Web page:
Pentagon Tilings

In association with Vincent Kreugel, a Dutch architect (I detail at the end our respective contributions), we have been expanding on a pentagon tiling as apparently first devised by Marjorie Rice. Rice is famous for pentagon tilings, having found three new types of convex pentagons in the mid to late 1970s. An excellent article on the pentagon problem is Doris Schattsneider’s ‘Tiling the Plane with Convex pentagons’. Much of Rice’s investigations remain unpublished, in that only the product of her investigations are shown. How she devised these is not generally shown. However, some of her investigations are indeed shown in The Mathematical Gardner, a compilation of articles in hour of the late Martin Gardner, with Doris Schattsneider’s article ‘In Praise of Amateurs’ (mostly concerning background detail on Rice’s pentagon tiling findings), pages 140-166. Pages 154-155 contain numerous convex pentagon tilings, of which one of the tilings, or more precisely the tile, is the subject of this page. Unfortunately, the reproduction is at such a small scale that the annotations are barely discernible and so referring to these directly is difficult. Also, the drawings are hand drawn, and so matters of accuracy arise. To ease matters, for the sake of general convenience I show the Rice tilings below, of a type 1 convex pentagon (complete with shading for mirror image tiles), Fig. 1a and Fig. 1b. 1a correlates to Rice 4c, whilst 1b is the diagram to the extreme right of 4c (the text is illegible). Both these diagrams appear to be of the same pentagon (again, it’s difficult to be certain, for reasons as detailed above). Simply stated, two different stackings of the same pentagon by accident or design are shown (although no reference is made to this feature in the article).

Note that no claim is made as to completeness; indeed, I would not be surprised if there are other ‘configurations’ (made of larger blocks of greater unit thickness) below. The nature of the study militates against a systematic analysis of all possibilities. However, a start at least has been made in determining the basics, of which here I am on firmer ground; I believe that the basics are indeed in place.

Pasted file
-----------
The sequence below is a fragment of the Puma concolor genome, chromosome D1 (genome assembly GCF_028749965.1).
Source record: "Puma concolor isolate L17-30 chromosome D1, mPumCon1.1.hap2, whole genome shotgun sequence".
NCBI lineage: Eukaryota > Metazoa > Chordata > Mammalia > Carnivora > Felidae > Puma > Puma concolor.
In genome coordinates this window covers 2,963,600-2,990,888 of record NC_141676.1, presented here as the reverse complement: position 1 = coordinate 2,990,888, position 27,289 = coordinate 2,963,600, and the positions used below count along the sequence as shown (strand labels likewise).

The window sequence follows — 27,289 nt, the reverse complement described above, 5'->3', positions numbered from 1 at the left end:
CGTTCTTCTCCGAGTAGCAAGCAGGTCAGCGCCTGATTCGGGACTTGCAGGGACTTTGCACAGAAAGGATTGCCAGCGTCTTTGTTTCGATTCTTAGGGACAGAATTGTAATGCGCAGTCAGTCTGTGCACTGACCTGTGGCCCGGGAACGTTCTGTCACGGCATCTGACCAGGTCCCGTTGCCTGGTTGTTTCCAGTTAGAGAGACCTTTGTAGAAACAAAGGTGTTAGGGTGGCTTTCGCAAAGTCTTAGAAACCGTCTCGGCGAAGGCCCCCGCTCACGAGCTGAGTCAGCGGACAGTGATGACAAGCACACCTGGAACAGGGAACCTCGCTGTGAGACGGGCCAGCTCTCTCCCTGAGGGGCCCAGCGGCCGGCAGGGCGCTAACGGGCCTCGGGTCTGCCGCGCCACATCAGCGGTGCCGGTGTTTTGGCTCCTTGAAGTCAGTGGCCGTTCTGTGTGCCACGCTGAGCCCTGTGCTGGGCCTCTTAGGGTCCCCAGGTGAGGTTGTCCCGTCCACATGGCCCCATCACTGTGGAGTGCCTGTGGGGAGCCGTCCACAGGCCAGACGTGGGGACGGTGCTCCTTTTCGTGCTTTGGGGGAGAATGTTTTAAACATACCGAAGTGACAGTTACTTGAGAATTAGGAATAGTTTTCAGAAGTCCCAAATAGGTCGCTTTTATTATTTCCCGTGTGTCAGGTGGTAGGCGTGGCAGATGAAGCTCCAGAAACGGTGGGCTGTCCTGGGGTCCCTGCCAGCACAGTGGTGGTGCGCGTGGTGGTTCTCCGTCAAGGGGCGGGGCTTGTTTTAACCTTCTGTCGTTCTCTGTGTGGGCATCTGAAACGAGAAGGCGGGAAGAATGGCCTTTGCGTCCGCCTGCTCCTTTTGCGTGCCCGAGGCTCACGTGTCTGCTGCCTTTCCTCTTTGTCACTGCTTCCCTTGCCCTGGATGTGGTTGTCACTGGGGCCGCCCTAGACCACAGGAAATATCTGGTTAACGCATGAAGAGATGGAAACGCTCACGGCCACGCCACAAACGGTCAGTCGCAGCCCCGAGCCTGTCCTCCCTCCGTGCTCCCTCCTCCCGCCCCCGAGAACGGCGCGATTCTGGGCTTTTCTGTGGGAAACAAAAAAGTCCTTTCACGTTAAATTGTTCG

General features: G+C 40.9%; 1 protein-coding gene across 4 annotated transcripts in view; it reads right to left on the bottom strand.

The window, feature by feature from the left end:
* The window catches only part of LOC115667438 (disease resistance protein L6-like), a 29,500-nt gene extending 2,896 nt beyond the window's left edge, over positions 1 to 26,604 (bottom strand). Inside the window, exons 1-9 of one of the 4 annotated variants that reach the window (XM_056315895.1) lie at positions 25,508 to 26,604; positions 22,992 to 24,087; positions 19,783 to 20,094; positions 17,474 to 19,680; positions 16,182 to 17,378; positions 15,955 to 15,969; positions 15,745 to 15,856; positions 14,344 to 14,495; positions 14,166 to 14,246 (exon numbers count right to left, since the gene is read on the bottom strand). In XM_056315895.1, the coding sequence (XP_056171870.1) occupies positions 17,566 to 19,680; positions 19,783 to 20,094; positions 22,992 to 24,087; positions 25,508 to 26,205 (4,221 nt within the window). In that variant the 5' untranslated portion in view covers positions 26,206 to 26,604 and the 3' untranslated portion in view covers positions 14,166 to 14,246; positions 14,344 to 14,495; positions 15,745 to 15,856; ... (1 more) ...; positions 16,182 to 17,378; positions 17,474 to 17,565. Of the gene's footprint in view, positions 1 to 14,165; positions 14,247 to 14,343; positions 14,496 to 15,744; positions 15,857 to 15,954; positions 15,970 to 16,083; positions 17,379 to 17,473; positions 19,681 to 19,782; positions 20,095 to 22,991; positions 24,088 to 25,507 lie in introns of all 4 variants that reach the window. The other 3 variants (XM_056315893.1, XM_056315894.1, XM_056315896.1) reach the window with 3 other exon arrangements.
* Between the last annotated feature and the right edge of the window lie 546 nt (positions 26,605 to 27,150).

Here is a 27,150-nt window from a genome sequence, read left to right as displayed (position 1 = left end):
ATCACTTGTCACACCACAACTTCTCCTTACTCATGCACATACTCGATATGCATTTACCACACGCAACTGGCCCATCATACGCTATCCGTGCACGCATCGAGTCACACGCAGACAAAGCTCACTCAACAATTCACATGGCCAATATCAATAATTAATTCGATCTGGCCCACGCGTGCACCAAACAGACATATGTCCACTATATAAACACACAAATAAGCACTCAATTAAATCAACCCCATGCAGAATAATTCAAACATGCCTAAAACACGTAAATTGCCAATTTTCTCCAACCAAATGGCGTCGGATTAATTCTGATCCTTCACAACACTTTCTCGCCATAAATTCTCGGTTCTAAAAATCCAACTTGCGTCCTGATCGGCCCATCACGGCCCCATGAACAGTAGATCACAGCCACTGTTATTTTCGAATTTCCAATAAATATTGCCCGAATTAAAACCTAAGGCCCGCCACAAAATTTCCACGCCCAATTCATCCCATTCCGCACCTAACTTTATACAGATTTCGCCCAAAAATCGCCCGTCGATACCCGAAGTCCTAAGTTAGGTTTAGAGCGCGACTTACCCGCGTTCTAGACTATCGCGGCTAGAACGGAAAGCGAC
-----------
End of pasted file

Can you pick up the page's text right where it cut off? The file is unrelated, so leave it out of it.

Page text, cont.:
Figure 1a, 1b: Marjorie Rice’s Two Tilings

As alluded to above, Rice gives two tilings. However, there are even more ways to tile with this pentagon:

(1) Horizontal strips, with many variations of the theme (Figures 4a-f)

(2) An ‘extendible, four unit block with 180° rotational symmetry, in which an ‘inner core’ 2-unit block can be added to extend the initial block length wise. (Figures 4a-c to Figure 8a-c)

(3) Asymmetric four-unit block. (The first instance echoes Rice’s tiling)

(4) One unique instance

(5) A spiral form, although admittedly weak, in that this is only apparent in a vertex to vertex arrangement (as against ‘strong’ in a tiling of contiguous tiles)

(6) Radially, albeit requiring an additional tile, of a regular pentagon

These differ in their degree of intrinsic interest; even within a trivial category, there are different degrees of triviality, whilst some are unique:

  • The most trivial are the tilings as strips, Type 1. l as any strip can be slid length ways (i.e. as a non edge to edge tiling), and furthermore can be added to by inserting other strips. Six core instances are shown. That said, even with this ‘lesser’ type, there still remain of interest.
  • Another instance of relative triviality is that of the ‘extendible’ type, Type 2. Many of the tilings can be interpreted as of forming a four-unit 180° rotational block, noticeably those with all parallel sides (other blocks are also possible interpretations, although less intuitive; one has to seek those out, which the parallel instances are more obvious). Of this (parallel side) 180° block) type, these can be ‘extended’, by the insertion of a 2-unit block, thus leading to an infinity of such tilings. Describing this is perhaps not ideal; the diagrams make clear the intention.